I have a couple questions.

1. What is the best way to clean the rust from a saw? Can I use a wire wheel as I would with an axe? I'm not sure if there is an etch anywhere under the rust but I would like to preserve it if there is. Seems like a wire wheel would be better than sandpaper, but maybe not. Let me know the least damaging method of cleaning.

2. On the felling (narrow) saw: the handle clamps do have a stamp on them. I believe the stamp is 2 2C or 2 20, but I think it's a C and not a 0 - not sure if that means anything to anyone.



also, on that same saw, the remaining handle has this stamp - it says ___KINS super steel then something I can't read, then 1922. Not sure if the handles are original to the saw, but does anyone recognize this handle stamp?



Thanks for any info/input!!
That says Atkins Silver Steel, I believe.
 

A17

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Also, I'd vinegar soak them. Get some plastic sheeting, find a trough-shaped spot big enough to hold the saws and put the plastic in the depression, fill it full of vinegar and put the saws in it.
 
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1. What is the best way to clean the rust from a saw? Can I use a wire wheel as I would with an axe? I'm not sure if there is an etch anywhere under the rust but I would like to preserve it if there is. Seems like a wire wheel would be better than sandpaper, but maybe not. Let me know the least damaging method of cleaning.


Thanks for any info/input!!
I'm a recent convert to a product called Evapo-Rust for removing rust from old tools like these. I've used it on a couple of saws as or more rusted than the ones you show with really great results. After removing my saws from the soak they had a dark patina on them, almost like that of selenium dioxide, but it came off easily with a wire cup brush on my drill. For areas of worse tarnish and pitting I used a sanding/grinding wheel, also on my drill, which worked a treat.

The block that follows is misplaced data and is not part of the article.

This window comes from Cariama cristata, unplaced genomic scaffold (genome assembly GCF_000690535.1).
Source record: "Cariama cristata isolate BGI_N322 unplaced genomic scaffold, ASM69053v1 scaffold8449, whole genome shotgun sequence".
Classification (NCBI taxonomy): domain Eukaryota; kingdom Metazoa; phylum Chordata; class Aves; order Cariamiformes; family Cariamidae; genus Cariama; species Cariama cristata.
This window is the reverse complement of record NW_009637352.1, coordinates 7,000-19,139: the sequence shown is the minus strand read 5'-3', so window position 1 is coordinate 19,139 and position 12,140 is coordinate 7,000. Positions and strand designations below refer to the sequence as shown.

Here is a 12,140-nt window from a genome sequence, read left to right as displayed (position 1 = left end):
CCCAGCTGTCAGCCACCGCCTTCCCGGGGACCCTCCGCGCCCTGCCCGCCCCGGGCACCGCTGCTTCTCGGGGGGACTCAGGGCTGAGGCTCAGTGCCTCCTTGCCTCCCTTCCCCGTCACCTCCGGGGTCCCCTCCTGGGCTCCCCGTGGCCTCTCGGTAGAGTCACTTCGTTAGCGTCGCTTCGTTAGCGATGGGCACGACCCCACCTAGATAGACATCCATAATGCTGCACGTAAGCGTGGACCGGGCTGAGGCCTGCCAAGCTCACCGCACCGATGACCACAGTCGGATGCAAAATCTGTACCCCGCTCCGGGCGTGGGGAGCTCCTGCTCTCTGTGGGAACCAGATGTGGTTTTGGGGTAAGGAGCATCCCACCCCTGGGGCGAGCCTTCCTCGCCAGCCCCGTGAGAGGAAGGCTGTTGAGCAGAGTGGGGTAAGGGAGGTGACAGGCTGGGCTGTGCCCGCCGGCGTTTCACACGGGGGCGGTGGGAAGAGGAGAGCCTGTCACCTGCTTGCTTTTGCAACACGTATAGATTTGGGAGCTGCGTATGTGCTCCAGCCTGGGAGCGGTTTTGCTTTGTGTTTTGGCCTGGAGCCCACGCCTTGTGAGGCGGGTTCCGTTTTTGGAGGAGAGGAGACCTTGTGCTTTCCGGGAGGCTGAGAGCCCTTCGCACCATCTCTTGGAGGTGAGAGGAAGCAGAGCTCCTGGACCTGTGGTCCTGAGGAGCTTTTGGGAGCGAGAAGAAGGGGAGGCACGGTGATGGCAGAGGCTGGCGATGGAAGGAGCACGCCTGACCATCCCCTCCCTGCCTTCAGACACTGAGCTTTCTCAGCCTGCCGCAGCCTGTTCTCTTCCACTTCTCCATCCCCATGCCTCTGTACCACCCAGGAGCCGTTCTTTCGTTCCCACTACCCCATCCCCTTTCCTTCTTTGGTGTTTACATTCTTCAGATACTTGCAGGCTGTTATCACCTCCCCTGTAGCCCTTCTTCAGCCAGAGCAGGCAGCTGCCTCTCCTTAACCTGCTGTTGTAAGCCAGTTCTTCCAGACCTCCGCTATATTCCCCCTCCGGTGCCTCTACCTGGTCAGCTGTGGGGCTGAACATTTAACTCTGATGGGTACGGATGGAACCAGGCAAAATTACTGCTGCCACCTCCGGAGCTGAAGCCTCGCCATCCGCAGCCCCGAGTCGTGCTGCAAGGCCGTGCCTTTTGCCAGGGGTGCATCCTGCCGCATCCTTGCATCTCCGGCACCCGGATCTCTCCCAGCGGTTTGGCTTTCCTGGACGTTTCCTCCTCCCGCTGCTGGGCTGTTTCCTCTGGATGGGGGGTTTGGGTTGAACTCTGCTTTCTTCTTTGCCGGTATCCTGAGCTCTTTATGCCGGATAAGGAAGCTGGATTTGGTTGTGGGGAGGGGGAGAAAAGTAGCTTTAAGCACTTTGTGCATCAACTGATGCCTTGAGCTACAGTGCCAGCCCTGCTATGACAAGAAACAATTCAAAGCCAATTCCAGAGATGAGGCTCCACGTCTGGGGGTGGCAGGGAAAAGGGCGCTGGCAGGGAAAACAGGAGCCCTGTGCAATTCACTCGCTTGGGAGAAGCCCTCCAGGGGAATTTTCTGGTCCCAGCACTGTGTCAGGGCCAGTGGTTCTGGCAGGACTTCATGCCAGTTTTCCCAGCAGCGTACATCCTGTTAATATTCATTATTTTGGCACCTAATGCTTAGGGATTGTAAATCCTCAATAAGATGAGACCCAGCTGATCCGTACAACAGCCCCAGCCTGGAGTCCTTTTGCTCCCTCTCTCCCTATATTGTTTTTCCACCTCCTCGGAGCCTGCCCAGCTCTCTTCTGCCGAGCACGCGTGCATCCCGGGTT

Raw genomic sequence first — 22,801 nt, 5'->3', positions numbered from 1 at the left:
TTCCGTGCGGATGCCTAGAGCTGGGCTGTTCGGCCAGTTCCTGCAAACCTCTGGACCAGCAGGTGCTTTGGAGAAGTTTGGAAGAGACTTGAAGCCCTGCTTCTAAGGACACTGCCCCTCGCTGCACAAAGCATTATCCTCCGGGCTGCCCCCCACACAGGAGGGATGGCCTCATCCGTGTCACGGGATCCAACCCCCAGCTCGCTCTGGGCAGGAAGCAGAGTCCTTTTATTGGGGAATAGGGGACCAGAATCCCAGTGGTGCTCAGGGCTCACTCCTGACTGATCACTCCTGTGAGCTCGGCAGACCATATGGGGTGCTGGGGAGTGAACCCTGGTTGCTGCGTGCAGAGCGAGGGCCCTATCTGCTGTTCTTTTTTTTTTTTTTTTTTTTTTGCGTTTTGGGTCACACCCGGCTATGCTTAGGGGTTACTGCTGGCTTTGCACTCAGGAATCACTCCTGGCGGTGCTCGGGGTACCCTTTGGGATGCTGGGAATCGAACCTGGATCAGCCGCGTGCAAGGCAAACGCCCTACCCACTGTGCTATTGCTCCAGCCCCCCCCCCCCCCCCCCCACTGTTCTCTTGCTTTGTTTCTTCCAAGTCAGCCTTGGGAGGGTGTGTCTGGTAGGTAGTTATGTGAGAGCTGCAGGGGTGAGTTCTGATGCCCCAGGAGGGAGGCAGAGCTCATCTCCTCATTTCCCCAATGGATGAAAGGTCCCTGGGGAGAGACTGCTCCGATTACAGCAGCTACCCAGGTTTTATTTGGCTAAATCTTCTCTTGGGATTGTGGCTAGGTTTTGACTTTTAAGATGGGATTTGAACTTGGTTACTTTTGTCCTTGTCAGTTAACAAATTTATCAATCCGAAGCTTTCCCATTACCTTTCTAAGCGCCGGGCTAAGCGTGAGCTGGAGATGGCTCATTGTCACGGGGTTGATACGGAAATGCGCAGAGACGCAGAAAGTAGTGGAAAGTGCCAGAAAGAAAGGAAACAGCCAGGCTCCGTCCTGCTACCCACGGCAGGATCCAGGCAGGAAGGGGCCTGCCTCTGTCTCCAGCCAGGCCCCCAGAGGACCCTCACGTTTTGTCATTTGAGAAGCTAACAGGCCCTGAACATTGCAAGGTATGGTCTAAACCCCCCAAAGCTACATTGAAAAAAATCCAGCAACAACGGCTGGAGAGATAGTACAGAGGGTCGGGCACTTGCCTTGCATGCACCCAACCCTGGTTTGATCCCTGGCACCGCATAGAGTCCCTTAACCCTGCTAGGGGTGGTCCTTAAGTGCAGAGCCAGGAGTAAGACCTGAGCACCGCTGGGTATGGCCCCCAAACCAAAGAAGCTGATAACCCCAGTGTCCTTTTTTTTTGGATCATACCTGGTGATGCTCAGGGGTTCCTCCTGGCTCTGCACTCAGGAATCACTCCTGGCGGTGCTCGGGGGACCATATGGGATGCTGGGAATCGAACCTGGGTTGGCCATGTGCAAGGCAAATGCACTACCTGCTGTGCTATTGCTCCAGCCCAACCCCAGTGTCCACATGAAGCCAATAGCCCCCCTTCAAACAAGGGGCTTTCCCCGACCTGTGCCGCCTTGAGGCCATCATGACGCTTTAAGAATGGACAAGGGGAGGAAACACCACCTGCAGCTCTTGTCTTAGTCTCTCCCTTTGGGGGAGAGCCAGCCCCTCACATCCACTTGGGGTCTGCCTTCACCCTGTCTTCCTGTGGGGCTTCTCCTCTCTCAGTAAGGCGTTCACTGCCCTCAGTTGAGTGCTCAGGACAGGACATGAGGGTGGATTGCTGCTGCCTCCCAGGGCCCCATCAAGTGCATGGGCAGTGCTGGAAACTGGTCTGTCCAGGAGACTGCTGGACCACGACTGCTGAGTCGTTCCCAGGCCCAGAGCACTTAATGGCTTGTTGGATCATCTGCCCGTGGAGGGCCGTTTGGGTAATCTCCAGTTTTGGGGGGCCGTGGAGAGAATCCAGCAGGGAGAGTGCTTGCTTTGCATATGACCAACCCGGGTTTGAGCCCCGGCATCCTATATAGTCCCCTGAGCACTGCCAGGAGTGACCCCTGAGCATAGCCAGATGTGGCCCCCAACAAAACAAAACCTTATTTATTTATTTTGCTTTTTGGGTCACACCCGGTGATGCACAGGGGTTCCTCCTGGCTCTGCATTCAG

Evapo-Rust at harborfreight.com
Stripper wheel
 
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Here's one of my current project saws. It's a B3 saw (big bastard bucking saw), five feet long, good taper grind, and 1.5-inch teeth. It still needs some cleaning up, but it's got all of its teeth and I'm looking forward to getting it sharpened and back to work.

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Here's another of my project saws, this one another big ol' bucker. This time I remembered to take a few more pictures during the initial cleaning. It started out as a six foot saw with a nice taper grind and 1.25-inch teeth, but with a broken raker and really gnarly pitting near one end. Evapo-Rust and grinding/sanding later brought it to this state, and then I lopped off the undesirable two feet. Once finished and sharpened I think this will make a great, four foot, bucking saw.